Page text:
The Whingers thought this would be the one for them.
Phil only agreed to see it as he’d misread the title as The Year of Magical Drinking, and assumed he would be watching something he could relate to at last. The Whingers have spent many years drinking thus.
But thinking? That’s something they take great pains to avoid. It only leads to madness.
Very sadly, writer Joan Didion‘s poor husband dropped dead at the dinner table apparently.
Probably from boredom if his wife was anything like Vanessa Redgrave in this thing.
Anyway, Ms Didion then wrote a book about her grief and David Hare helped make it into a play by directing it.
Well, we say “play”. It’s actually a very, very long monologue with an occasionally animated set as compensation.
Phil thought he too might expire – from ennui – in the third row of the stalls. But at least if that had happened Andrew would be unlikely to go on about it for an hour and 40 minutes. Andrew thought about it and decided he might be able to work it up into an amusing five minute anecdote but to be fair, he would hardly be grieving. In fact, when Phil suggested the notion, Andrew found himself diverted by ideas for songs to play at Phil’s funeral.
“Ding, Dong, The Witch Is Dead” sprung to mind.
Of course, it’s truly terribly sad that poor Joan Didion lost both her husband and her daughter in quick succession.
But, coincidentally, Andrew lost his house keys AND his virginity cheque book the other day and he has written a book about it which he hopes will get made into a play at some point.
But his play will have pyrotechnics, on-stage vomiting and minor characters (such as Phil) in it.
Anyway, Didion’s book apparently tapped in to the whole American self-help thing as the bible on coping with grief.
Regrettably the market for self-help books on Coping With Phil is much smaller.
But speaking of books – when Vanessa walked on to the stage carrying a copy of said book, the Whingers couldn’t help but be reminded of Mr Spacey’s complaint that I’d Do Anything is little more than the BBC giving free publicity to the forthcoming production of Oliver!
Interestingly, the programme reveals that the supposed hook for this piece of “theatre” is this early “blazing admonishment” in the text:
This happened on December 30, 2003. This may seem a while ago but it won’t when it happens to you.
And it will happen to you. The details will be different, but it will happen to you.
That’s what I’m here to tell you.
You don’t want to think it could happen to you.
Well that’s a massive dollop of solipsism. Is it not possible that some of the other people in the packed and cavernous Lyttelton auditorium have already gone through the loss of what are now known in the newspapers as “loved ones”? This is especially likely at the National Theatre. (Apparently this wasn’t added until very late on in the day. “At a stroke, the play was turned from reminiscence into lehrstück,” notes Hare in the programme notes. What was the play like before that?).
Yes, with this large audience, which encompassed a huge age range, it was statistically improbable that there might be anyone there who hadn’t experienced grief at least once in their life.
Were the audience being patronised, wondered Andrew?
But Phil had other statistical worries on his mind, at least giving him something to mull over as Redgrave droned on and on: stuck in the middle of the third row there were twelve people between him and freedom.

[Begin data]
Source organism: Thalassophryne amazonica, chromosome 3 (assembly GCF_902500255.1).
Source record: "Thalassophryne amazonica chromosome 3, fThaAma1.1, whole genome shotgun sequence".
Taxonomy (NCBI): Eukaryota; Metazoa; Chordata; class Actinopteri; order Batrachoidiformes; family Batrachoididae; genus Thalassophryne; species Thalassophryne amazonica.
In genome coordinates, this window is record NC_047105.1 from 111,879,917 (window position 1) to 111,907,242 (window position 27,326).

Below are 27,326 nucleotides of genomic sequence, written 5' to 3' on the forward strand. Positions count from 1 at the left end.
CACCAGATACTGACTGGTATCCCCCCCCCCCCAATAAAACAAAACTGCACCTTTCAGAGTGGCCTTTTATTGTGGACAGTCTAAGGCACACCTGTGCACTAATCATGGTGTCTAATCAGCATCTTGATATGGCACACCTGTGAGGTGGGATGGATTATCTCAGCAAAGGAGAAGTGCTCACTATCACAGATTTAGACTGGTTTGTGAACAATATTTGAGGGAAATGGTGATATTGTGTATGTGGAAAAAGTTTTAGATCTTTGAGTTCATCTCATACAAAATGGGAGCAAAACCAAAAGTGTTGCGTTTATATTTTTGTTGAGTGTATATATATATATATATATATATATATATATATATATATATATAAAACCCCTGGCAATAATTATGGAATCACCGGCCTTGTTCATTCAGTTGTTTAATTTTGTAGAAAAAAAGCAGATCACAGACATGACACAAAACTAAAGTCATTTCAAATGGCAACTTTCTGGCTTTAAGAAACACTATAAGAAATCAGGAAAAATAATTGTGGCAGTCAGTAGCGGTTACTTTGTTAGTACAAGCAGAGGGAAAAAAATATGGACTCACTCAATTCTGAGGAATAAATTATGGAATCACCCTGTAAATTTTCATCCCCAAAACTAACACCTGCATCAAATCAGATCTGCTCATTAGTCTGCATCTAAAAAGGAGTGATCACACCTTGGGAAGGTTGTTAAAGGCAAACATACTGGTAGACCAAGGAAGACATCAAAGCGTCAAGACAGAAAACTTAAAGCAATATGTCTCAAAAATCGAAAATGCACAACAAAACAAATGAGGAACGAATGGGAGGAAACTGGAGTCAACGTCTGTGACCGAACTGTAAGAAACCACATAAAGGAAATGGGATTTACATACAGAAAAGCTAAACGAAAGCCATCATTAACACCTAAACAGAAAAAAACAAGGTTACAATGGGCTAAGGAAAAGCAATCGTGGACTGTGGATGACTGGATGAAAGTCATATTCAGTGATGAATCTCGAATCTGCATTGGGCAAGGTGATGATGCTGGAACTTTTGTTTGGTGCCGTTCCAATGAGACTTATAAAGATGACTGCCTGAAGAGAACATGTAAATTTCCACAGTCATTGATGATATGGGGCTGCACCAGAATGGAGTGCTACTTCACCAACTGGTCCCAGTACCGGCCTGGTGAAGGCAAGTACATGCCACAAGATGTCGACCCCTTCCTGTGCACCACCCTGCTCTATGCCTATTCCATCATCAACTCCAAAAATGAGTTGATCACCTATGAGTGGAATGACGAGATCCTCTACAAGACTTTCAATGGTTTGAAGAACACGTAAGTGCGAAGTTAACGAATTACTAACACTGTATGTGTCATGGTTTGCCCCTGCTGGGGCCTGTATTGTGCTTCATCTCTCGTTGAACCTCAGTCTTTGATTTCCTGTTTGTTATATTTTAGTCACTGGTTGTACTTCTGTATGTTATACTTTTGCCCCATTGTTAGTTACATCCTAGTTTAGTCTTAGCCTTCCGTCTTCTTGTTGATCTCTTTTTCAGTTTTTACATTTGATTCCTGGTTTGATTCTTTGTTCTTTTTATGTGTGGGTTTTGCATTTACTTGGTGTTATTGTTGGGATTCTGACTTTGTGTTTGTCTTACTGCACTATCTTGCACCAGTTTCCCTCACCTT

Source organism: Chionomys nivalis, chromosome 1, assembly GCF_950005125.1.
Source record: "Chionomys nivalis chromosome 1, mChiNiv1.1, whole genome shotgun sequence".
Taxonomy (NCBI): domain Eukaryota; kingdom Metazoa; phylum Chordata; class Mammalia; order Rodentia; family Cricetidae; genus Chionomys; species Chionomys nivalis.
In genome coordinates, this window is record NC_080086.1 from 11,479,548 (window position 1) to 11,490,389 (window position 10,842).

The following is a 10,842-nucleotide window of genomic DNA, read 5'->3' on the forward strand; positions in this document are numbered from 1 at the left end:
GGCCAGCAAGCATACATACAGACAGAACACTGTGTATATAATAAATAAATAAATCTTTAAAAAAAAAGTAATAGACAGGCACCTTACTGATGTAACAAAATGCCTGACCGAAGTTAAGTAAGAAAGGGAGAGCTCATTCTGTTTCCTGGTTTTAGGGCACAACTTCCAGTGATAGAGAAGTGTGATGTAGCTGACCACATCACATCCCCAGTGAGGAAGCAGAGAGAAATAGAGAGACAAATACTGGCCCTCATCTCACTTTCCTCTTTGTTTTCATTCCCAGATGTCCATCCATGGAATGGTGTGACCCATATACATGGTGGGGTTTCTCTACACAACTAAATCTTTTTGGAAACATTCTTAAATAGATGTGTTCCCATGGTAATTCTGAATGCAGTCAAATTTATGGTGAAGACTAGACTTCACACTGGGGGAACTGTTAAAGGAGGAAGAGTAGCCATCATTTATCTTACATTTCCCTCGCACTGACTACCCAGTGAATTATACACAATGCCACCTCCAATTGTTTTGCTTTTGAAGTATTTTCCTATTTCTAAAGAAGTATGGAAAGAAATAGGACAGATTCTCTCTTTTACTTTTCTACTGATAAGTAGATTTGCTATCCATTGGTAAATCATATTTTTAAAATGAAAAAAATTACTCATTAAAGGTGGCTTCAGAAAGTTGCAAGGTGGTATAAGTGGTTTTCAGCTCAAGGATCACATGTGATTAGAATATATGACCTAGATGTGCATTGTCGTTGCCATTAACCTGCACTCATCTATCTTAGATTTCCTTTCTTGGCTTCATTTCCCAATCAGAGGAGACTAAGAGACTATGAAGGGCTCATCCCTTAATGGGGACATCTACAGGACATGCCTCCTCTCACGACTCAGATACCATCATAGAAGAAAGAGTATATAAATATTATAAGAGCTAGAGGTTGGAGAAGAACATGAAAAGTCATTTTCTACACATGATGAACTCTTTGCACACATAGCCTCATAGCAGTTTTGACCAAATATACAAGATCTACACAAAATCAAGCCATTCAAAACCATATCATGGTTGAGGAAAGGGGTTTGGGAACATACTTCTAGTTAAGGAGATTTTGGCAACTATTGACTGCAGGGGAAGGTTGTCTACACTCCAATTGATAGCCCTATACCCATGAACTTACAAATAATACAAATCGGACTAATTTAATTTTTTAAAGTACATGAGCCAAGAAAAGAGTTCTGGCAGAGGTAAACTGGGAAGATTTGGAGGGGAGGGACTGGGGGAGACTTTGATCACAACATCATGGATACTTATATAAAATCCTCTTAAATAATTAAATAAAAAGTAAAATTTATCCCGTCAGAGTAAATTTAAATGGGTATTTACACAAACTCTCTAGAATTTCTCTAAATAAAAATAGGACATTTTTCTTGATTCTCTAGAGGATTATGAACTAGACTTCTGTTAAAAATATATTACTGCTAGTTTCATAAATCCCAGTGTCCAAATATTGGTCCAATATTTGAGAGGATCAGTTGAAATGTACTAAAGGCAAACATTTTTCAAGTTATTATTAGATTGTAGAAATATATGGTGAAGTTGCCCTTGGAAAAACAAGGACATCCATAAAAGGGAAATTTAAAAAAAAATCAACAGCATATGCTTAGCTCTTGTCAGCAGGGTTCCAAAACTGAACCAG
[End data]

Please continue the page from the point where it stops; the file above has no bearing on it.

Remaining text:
TYOMT is peformed without interval. Now normally this is something the Whingers advocate, but stuck in the tightly packed front rows of the Lyttelton there was little chance of escape. What were the chances that all twelve sitting to the right of Phil would feel the same way and wish to effect a premature exit?
Things were looking promising. The woman immediately to Phil’s right was sighing audibly and spent more than half the play reading her programme: surely she wanted out?
It wasn’t to be. As the play eventually ground to a halt many in the auditorium rose to their feet to give Redgrave a standing ovation. And this woman (who probably heard even less of the piece than the snoozing Andrew a few feet away from her) was up on her feet ovating with the rest of them. Ah, good old National Theatre audiences.
Interestingly, when Redgrave came on to drink in the applause she extended her arms, palms-out – towards the audience. Was this acknowledging the audience’s brilliance or a subliminal invitation to ovate?
But let us go back to the set (by Bob Crowley): a water-colour backdrop behind Redgrave’s solitary chair. Every now and then a cloth would drop, neatly disappearing into the stage to reveal another cloth subtly different from the last. But so subtle were these changes that they didn’t seem to indicate any change of mood or pace (probably because there was little change of mood or pace). It seemed a pointless exercise. Weren’t Didion’s words enough to keep the audience interested?
Strangely the whole thing was completely unmoving. It shouldn’t have been that way. Didion’s story is tragic, and the book (so the Whingers are told) is a well-written and moving analysis of grief. Perhaps Redgrave has been doing it too long (it opened on Broadway in March 2007) as she seemed to be doing it by numbers. Her American accent is pretty ropey and you never felt she had any real passion for the words she was spouting.
Perhaps the problem is simply that it’s not the English way of grief to talk about it. As Victoria Wood puts it (from memory): “When a man dies in India, the widow throws herself onto the funeral pyre. Here it’s just “72 baps, Connie. You slice, I’ll spread”.